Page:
It’s 8 p.m. in a basement apartment on 54th Street, a sleepy residential block in Boro Park.
Several Hasidic women sit on a sofa, surrounded by strollers and plastic bags from the Oh Nuts! candy shop on 13th Avenue. Every so often, they peek into the next room to watch Mrs. Ehrenfeld at work.
The room where Mrs. Ehrenfeld, as she likes to be called, is standing is blindingly white.
The walls are lined with wedding gowns — all long-sleeved and high-necked, a blur of tulle and satin and lace. A young woman, about 19 years old, stands in the center, as her girlfriend buttons her dress up the back. Mrs. Ehrenfeld holds a few other gowns and comments, “Yes, this one is more flattering, I think this one.”
This is the Haredi answer to “Say Yes to the Dress”: a wedding gown gemach, a free loan organization, which lends out modest wedding gowns for a $250 fee.
According to the wedding website The Knot, an average American wedding dress costs about $1,564, — plus approximately another $300 for accessories and at least a few hundred more for modesty alterations. The cost of a dress is significant — especially if you’re planning a kosher wedding with several hundred guests, and your parents are still paying off your brother’s wedding from last year, and you have another sister who’ll probably get engaged in the next month. A gown gemach is a tailor-made solution for a community with many weddings and particular modesty guidelines.
When I asked Mrs. Ehrenfeld for an interview, she waved me away. “I don’t like publicity. I do this as a mitzvah,” she said, and rushed away to hand a gown to a young woman. A Boro Park resident, Ehrenfeld opened the Zichron Yehudis Miriam Bridal Gemach in memory of her sister, who died as a newlywed shortly after having her first child.
The gemach serves several hundred brides annually, one of the volunteers told me. Ehrenfeld orders the dresses from modest designers, on her own dime, and refurbishes them as needed. “You’d never guess they were worn before,” one of the volunteers told me.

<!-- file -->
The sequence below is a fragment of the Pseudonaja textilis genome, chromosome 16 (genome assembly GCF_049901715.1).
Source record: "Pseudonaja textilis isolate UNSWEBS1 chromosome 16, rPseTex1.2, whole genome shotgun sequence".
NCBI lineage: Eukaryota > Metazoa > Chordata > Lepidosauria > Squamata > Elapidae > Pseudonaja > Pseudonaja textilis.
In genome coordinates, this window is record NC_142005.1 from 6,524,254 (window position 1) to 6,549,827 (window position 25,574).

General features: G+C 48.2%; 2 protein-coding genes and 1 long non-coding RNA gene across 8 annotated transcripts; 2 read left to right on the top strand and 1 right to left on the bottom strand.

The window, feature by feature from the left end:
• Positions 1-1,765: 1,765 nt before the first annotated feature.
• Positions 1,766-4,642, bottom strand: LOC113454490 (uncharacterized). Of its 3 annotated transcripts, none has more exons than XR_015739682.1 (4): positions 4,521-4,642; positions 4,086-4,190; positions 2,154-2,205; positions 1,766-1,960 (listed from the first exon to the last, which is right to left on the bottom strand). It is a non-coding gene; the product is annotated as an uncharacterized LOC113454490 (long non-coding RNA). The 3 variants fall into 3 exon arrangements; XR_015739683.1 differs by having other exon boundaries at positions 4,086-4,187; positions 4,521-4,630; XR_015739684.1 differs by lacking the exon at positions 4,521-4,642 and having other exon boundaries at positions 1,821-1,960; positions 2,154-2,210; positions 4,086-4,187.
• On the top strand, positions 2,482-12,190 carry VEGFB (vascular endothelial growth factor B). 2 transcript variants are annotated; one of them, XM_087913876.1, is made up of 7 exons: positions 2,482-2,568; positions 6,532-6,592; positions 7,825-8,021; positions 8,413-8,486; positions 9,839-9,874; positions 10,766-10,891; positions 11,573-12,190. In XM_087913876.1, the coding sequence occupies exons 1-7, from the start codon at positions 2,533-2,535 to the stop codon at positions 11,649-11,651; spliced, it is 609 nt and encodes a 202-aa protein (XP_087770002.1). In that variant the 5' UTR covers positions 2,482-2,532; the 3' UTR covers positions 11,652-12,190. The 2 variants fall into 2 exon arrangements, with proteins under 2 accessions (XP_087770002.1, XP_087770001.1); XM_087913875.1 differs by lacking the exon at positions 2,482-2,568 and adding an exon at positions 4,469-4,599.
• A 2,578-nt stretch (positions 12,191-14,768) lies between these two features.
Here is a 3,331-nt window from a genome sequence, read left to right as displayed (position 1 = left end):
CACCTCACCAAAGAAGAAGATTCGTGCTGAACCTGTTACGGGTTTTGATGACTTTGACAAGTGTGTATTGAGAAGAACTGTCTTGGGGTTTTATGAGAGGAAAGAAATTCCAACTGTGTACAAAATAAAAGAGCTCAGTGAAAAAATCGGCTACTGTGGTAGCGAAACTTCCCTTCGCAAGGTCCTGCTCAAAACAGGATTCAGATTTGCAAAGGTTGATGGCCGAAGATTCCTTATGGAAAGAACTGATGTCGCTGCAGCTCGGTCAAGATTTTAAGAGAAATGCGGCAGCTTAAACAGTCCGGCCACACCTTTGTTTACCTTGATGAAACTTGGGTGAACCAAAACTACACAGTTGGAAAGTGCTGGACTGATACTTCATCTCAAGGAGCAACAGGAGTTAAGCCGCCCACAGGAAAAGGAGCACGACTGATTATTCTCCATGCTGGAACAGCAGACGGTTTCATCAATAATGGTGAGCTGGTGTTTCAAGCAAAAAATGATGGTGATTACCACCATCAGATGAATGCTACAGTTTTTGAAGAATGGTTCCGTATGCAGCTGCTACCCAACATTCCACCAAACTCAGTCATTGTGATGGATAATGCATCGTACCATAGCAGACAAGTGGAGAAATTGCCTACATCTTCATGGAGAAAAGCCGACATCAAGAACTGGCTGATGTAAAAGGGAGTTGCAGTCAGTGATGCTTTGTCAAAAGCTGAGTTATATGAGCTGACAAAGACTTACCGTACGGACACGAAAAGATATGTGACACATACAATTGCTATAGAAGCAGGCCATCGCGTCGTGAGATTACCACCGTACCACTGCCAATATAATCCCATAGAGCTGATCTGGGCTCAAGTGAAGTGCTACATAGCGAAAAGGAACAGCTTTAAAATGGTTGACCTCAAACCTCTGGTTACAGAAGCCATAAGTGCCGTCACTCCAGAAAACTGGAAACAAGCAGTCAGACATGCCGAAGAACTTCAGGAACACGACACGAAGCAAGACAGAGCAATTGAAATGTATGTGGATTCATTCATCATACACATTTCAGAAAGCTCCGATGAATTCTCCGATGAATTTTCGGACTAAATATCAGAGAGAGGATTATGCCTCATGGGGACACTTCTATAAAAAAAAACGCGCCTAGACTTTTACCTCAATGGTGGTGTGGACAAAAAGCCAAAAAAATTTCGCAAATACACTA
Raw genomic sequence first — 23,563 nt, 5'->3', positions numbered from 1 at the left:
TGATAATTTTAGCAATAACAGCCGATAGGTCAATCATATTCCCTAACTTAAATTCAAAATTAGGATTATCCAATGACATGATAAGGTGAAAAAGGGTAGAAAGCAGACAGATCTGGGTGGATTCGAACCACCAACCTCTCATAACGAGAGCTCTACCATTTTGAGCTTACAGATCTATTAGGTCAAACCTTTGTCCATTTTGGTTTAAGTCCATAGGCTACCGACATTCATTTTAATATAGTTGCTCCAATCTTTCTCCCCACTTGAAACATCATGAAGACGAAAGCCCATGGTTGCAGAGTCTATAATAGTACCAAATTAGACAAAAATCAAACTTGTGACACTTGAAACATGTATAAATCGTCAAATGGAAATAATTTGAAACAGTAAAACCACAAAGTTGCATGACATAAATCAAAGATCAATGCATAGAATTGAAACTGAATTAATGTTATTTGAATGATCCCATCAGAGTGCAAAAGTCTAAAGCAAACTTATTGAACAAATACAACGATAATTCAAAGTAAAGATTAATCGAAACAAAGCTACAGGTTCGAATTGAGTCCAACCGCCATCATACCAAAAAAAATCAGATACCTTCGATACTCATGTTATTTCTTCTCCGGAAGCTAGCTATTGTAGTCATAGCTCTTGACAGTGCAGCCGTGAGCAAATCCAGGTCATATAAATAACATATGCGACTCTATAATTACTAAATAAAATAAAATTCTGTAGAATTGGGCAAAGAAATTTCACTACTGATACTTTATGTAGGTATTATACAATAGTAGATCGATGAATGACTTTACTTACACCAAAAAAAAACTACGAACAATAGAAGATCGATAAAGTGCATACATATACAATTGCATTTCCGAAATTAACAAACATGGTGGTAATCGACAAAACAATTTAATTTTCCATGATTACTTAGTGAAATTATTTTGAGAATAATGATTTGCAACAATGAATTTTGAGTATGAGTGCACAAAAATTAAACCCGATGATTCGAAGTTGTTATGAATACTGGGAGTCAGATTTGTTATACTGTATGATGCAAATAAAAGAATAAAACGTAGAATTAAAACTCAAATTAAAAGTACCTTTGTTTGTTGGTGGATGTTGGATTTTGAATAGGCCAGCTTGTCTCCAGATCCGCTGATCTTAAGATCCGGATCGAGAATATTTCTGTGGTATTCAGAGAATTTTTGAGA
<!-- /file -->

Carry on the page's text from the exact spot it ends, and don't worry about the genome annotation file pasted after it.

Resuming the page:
A line of young women, eyes lit up, forms outside the fitting room. Girls with different accents — yeshivish (Lithuanian non-Hasidic), Lubavitch, Vizhnitz, Satmar — are making small talk about wedding halls, engagement parties and invitations:
“I came by myself. I told all my friends I need to do this alone.”
“I know exactly what I want, and I don’t think they’re gonna have it, I want a straight gown, it’s just not really the style in Boro Park.”
The younger brides in the room, those who look about 18 or 19, mostly Hasidic, come with their mothers, who march the girls in and out of the fitting room.
“This is a quiet night,” a volunteer said, as she gestured at the chaos in the room, 19-year-olds in puffy skirts, mothers in wigs chattering among themselves. In a hurry to get a coveted spot in Mrs. Ehrfield’s fitting room, the girls have thrown their winter coats onto the sofa. “Usually there’s a line out the door.”
One bride brings a group of friends, who stand around her, oohing and aahing as they look at pictures on her phone: “He’s very tall. He looks like a bar mitzvah boy. He’s 21.”
“How did you know he’s the one?” one friend asks.
The bride smiles and breezes by the question. “I’m one of the last ones in my grade to get married, so it’s relaxed for me, you know? I feel less pressured.”